Train crashes cause, on average, a handful of deaths each year in the UK. Technologies exist that would save the lives of some of those who die. Yet these technical innovations would cost hundreds of millions of pounds. Should we spend the money? How can we decide how to trade off life against financial cost? Such dilemmas make public policy is a battlefield of values, yet all too often we let technical experts decide the issues for us. Can philosophy help us make better decisions?
Ethics and Public Policy: A Philosophical Inquiry is the first book to subject important and controversial areas of public policy to philosophical scrutiny. Jonathan Wolff, a renowned philosopher and veteran of many public committees, such as the Gambling Review Body, introduces and assesses core problems and controversies in public policy from a philosophical standpoint. Each chapter is centred on an important area of public policy where there is considerable moral and political disagreement. Topics discussed include:
Can we defend inflicting suffering on animals in scientific experiments for human benefit?
What limits to gambling can be achieved through legislation?
What assumptions underlie drug policy? Can we justify punishing those who engage in actions that harm only themselves?
What is so bad about crime? What is the point of punishment?
Other chapters discuss health care, disability, safety and the free market. Throughout the book, fundamental questions for both philosopher and policy maker recur: what are the best methods for connecting philosophy and public policy? Should thinking about public policy be guided by an `an ideal world' or the world we live in now? If there are `knock down' arguments in philosophy why are there none in public policy?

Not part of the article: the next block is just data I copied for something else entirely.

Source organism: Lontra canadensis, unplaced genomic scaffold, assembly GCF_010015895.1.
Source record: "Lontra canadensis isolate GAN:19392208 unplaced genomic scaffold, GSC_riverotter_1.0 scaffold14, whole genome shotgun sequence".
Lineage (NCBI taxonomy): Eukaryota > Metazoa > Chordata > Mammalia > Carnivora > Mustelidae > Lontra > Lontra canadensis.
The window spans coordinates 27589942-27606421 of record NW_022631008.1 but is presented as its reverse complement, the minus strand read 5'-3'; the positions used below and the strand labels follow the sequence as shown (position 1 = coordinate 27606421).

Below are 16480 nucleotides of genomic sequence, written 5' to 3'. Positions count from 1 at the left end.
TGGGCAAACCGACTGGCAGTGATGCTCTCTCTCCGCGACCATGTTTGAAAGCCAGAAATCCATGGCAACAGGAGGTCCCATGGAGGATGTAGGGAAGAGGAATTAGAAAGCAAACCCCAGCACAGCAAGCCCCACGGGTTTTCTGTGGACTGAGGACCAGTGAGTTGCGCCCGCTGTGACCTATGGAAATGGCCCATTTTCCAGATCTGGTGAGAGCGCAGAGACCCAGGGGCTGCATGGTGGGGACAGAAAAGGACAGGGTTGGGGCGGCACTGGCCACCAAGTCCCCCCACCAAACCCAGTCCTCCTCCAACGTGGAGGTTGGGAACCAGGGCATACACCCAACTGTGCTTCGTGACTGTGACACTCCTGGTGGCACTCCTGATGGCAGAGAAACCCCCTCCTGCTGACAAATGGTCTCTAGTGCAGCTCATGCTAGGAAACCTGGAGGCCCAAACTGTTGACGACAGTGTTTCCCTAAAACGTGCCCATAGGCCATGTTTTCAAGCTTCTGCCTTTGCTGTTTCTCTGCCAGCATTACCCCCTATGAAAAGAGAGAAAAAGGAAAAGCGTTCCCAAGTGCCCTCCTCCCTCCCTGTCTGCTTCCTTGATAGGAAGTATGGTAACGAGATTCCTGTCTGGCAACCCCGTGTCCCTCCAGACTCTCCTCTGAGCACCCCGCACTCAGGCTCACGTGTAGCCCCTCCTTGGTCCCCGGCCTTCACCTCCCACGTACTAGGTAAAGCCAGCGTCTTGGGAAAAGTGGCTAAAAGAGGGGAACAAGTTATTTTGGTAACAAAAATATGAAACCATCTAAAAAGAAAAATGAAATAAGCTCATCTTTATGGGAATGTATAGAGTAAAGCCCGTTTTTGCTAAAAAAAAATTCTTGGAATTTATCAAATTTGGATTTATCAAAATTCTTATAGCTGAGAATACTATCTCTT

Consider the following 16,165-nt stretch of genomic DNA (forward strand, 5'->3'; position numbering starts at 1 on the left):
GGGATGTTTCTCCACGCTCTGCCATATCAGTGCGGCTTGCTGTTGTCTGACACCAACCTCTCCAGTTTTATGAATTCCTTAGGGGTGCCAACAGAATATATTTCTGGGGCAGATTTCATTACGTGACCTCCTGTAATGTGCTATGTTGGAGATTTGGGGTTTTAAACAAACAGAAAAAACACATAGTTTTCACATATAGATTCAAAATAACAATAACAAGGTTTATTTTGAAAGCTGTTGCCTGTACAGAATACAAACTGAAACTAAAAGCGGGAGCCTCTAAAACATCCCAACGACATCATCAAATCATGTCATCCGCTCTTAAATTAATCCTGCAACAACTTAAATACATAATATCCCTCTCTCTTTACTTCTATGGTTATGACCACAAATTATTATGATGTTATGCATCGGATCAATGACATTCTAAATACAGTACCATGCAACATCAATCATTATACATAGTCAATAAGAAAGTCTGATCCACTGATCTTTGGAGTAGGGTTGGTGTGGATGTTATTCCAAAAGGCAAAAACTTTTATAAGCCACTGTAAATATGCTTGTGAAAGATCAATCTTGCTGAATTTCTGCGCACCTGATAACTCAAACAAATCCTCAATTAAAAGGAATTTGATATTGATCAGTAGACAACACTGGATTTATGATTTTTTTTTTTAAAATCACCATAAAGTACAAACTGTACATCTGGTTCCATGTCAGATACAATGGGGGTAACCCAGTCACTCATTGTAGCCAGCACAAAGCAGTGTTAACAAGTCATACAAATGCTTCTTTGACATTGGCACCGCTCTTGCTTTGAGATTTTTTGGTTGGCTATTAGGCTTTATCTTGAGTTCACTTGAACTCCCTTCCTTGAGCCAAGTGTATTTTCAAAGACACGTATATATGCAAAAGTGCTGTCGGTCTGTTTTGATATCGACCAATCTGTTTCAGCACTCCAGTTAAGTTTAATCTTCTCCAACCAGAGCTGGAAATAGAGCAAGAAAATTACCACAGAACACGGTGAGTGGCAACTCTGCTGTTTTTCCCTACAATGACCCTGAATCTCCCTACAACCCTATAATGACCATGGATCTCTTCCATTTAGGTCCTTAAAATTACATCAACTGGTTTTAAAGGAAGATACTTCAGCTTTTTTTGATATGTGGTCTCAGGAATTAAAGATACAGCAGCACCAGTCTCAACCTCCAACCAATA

Each chapter concludes with `Lessons for Philosophy' making this book not only an ideal introduction for those coming to philosophy, ethics or public policy for the first time, but also a vital resource for anyone grappling with the moral complexity underlying policy debates.
Jonathan Wolff is the Blavatnik Chair in Public Policy in association with Wolfson College, University of Oxford. He has been a member of the Nuffield Council of Bioethics, the Academy of Medical Science working party on Drug Futures, the Gambling Review Body and the Homicide Review Group. He is an external member of the Board of Science of the British Medical Association, and a Trustee of the Responsible Gambling Trust, for whom he chairs their research committee. He writes a monthly column on higher education for the Guardian.
Introduction 1. Scientific Experiments on Animals 2. Gambling 3. Drugs 4. Safety 5. Crime and Punishment 6. Health 7. Disability 8. The Free Market 9. Conclusion: Connecting Philosophy and Public Policy. Notes. Index